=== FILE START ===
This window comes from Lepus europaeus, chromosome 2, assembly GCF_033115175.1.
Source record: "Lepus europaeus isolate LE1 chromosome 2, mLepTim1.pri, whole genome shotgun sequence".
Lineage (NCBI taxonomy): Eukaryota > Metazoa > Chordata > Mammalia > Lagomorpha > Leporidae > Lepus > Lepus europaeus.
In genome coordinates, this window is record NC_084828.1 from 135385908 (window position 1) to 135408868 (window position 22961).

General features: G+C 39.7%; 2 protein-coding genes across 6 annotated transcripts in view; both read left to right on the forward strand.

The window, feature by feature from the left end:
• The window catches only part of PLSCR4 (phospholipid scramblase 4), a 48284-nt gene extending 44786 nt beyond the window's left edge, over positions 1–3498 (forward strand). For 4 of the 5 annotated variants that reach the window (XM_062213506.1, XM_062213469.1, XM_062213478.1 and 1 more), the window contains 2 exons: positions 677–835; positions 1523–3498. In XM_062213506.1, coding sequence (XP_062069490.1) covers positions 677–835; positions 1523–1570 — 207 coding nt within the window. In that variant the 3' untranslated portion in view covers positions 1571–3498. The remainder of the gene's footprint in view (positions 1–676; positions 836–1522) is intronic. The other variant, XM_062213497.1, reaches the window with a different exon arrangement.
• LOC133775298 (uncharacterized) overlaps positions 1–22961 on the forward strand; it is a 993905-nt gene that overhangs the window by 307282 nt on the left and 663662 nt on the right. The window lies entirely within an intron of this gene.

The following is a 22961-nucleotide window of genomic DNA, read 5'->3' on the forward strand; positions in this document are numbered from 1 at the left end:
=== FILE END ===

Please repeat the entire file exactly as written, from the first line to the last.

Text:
This window comes from Lepus europaeus, chromosome 2, assembly GCF_033115175.1.
Source record: "Lepus europaeus isolate LE1 chromosome 2, mLepTim1.pri, whole genome shotgun sequence".
Lineage (NCBI taxonomy): Eukaryota > Metazoa > Chordata > Mammalia > Lagomorpha > Leporidae > Lepus > Lepus europaeus.
In genome coordinates, this window is record NC_084828.1 from 135385908 (window position 1) to 135408868 (window position 22961).

General features: G+C 39.7%; 2 protein-coding genes across 6 annotated transcripts in view; both read left to right on the forward strand.

The window, feature by feature from the left end:
• The window catches only part of PLSCR4 (phospholipid scramblase 4), a 48284-nt gene extending 44786 nt beyond the window's left edge, over positions 1–3498 (forward strand). For 4 of the 5 annotated variants that reach the window (XM_062213506.1, XM_062213469.1, XM_062213478.1 and 1 more), the window contains 2 exons: positions 677–835; positions 1523–3498. In XM_062213506.1, coding sequence (XP_062069490.1) covers positions 677–835; positions 1523–1570 — 207 coding nt within the window. In that variant the 3' untranslated portion in view covers positions 1571–3498. The remainder of the gene's footprint in view (positions 1–676; positions 836–1522) is intronic. The other variant, XM_062213497.1, reaches the window with a different exon arrangement.
• LOC133775298 (uncharacterized) overlaps positions 1–22961 on the forward strand; it is a 993905-nt gene that overhangs the window by 307282 nt on the left and 663662 nt on the right. The window lies entirely within an intron of this gene.

The following is a 22961-nucleotide window of genomic DNA, read 5'->3' on the forward strand; positions in this document are numbered from 1 at the left end: